Powdery mildew is fairly easy to treat. You’ll simply need to kill the mold spores, without damaging your plant. 

One option is to use mouth wash. Wiping the affected areas with mouthwash will remove the spores from the leaves. 

To get rid of powdery mildew, you can create your own fungicide. Mix one tablespoon of baking soda with 1 teaspoon of liquid dish detergent. Mix into a gallon of water, and spray it on the willow. This will kill powdery mold. 

Willow Scab

Willow scab can cause your Flamingo willow’s leaves to turn brown. Eventually, the affected leaves will die. This disease is also caused by a fungus.

Willow scab typically occurs during the spring and rainy season. The tree may also wilt. In the beginning, you’ll notice black or brown spots on the leaves. 

Over time, the affected foliage will wilt and die. If it’s not treated, it will affect the petioles. You’ll see lots of greenish-brown spores on the base of the leaves. These are the mold spores. 

You may also find spores on the underside, veins, and midribs of the leaves. 

Treating Willow Scab 

Willow scab isn’t typically deadly to your Flamingo willow, but it can significantly hinder its growth. It’s important to treat it to avoid further damage to your willow tree. 

First, you’ll need to prune away any infected areas. This includes the stems of infected leaves.

 This slows the spread of the fungus. Be sure to sterilize your pruning shears after each session, to avoid spreading the fungus to other areas of your tree. This can be done with a bleach and water solution. 

The other key to ridding your tree of willow scab is to ensure that it’s healthy. Just like we can fight off diseases when our bodies are healthy, your willow can fight off many diseases when it’s doing well.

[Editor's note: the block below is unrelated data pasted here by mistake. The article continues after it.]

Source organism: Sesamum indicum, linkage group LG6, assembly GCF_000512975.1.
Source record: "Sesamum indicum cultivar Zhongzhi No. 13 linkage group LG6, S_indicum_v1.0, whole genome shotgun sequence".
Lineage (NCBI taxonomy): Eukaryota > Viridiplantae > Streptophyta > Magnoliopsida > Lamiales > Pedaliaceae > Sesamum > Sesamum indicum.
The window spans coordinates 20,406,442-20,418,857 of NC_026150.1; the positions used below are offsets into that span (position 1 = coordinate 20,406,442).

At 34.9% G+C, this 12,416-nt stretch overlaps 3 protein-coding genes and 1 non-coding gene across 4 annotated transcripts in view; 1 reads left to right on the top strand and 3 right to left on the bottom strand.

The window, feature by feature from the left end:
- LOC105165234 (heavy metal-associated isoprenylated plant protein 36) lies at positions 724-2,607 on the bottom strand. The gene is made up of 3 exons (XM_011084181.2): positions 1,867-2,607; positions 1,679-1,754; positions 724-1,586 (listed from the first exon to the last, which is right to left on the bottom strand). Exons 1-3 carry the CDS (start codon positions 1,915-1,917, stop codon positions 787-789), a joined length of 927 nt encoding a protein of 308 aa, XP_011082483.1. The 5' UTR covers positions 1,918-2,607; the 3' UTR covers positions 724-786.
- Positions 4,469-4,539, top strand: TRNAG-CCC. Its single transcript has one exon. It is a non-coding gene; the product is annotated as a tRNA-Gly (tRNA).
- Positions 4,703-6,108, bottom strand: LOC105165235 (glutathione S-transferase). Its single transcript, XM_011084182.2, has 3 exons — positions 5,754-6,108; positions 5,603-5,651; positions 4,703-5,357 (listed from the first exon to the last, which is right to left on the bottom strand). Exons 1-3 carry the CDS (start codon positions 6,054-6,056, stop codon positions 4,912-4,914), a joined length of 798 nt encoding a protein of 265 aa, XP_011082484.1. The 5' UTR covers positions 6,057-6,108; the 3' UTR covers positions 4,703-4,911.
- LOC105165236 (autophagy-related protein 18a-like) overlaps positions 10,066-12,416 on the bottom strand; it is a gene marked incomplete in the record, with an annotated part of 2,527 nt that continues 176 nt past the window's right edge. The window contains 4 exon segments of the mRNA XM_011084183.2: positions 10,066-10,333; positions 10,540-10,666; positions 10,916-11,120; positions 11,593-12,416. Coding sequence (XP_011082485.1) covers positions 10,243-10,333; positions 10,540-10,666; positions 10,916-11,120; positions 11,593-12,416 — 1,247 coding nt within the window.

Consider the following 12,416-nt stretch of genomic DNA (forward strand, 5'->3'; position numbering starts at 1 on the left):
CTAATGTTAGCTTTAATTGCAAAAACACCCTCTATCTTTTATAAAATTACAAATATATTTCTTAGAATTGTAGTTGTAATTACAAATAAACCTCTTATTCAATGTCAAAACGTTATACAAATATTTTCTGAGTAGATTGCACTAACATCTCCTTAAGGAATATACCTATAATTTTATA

Be sure it has plenty of sun, water, and fertilizer when needed. This will help treat and prevent future infections.  

Next, you can kill the remaining fungus with a fungicide. If your Flamingo willow also has black canker fungus, fungicide treatment is essential. If it’s only willow scab, a fungicide may not be necessary. 


Low temperatures are unlikely to do permanent harm to your Flamingo willow. However, it will lose its leaves when the first frosts come. This is simply part of the plant’s way of surviving the winter. 

Prune it heavily in February, and you’ll be rewarded with lots of new colorful foliage in the spring. 

Final Thoughts on Salix Flamingo Tree Dying

If your Flamingo Willow is struggling, it’s likely being underwatered. If you aren’t watering frequently enough, change your watering practices and see what happens. 

If you see signs of a mold or fungus, you can treat these problems easily as well. The Salix Flamingo is a hardy plant, which makes it great for beginning growers. Give it plenty of water and lots of love, and it will stand the test of time. 

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About Me

Hi, I'm Joe! I'm the head of SEO and content management at Bloom and Bumble. I'm a huge plant lover and over the years my home has become more like an indoor rainforest. It has taken a lot of trial and error to keep my plants healthy and so I'm here to share my knowledge to the rest of the world.